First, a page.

Retaliation protection is really important so that victims have a voice and are not silenced by powerful companies. 


Yet, the bounds of retaliation are rarely defined and employees often wonder what an employer can do against them if they complain about discrimination.


On March 16, 2022, Governor Hochul clarified the answer to that question by signing S5870 into law and thereby expanding the definition of retaliation, at Executive Law 296(7), to now include: 


Disclosing an employee's personnel files because he or she has opposed any practices forbidden under this article or because he or she has filed a complaint, testified or assisted in any proceeding under this article, except where such disclosure is made in the court of commencing or responding to a complaint in any proceeding under this article or any other civil or criminal action or other judicial or administrative proceeding as permitted by applicable law.


However, as always, clarity brings more confusion. While the law's stated purpose is "[t]o clarify that release of personnel records to discount victims of workplace discrimination counts as a retaliatory action...," the law fails to define "personnel records" and, as such, questions remain.


Specifically, how many small / medium businesses even record "personnel record"?

Is a boss disclosing their memory of an event, which is unrelated to the discrimination complained of, a personally record?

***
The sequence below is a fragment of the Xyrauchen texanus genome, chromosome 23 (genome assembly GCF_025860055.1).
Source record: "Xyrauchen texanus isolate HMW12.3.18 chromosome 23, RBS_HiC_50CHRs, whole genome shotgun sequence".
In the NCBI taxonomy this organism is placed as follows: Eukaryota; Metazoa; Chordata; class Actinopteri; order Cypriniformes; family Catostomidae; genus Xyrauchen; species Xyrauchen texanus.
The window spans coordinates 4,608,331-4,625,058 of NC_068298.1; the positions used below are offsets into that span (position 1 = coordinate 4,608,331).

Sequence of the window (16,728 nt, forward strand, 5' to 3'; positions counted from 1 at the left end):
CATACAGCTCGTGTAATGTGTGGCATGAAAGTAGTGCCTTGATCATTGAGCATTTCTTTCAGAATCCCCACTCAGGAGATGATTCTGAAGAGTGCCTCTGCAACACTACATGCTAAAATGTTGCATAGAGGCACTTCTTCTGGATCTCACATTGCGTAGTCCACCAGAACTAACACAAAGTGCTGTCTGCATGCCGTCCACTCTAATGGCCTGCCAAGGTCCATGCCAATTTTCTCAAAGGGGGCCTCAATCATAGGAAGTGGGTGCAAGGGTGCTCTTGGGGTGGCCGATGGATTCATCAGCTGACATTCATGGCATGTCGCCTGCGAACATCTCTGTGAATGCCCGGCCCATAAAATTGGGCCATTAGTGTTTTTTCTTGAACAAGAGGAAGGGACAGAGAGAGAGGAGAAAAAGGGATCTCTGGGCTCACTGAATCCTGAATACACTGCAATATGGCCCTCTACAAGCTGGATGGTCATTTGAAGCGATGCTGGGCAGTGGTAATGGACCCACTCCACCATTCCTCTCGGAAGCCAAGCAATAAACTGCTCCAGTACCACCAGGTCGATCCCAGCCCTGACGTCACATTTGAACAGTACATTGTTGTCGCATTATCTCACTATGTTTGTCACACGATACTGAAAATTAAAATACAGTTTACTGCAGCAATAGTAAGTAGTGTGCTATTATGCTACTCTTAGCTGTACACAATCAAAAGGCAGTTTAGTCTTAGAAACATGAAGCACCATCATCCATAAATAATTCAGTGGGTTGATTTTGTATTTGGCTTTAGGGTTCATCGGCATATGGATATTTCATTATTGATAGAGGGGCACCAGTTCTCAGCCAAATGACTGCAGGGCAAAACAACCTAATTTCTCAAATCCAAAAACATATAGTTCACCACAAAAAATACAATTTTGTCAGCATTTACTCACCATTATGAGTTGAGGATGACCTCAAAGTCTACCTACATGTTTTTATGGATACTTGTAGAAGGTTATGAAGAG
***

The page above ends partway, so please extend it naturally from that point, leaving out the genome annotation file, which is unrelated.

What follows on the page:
Is the work product of a discriminatory complainant a personnel record?


All we can say is that discrimination laws are designed to protect victims. So, if you are confused, assume that everything related to the employee is a personnel record until a court narrows that definition when this issue is eventually fought out before a judge / jury.


Until then, more protections for victims is a welcome sign in NYS that discriminatory retaliation won't be tolerated.




Wednesday, March 16, 2022

Caregiver Discrimination Update by EEOC

Last week, we reported that Caregiver Discrimination Protection passed the NYS Senate


Interestingly, this week, the US Equal Employment Opportunity Commission (EEOC) published an update on Caregiver Discrimination Under Federal Employment Discrimination Laws


This document reminds employers and employees that "it would violate the law if an employer refused to hire a female applicant or refused to promote a female employee based on assumptions that, because she was female, she would (or should) focus primarily on caring for her young children while they attend school remotely, or on caring for her parents or other adult relatives."


In fact, there are 18 FAQ reminders that should be studied by anyone who has the responsibility to balance caring for another with their job responsibilities. 


Also, employers should review the document and focus in on the Best Practices for Workers with Caregiving Responsibilities to update their EEO policies.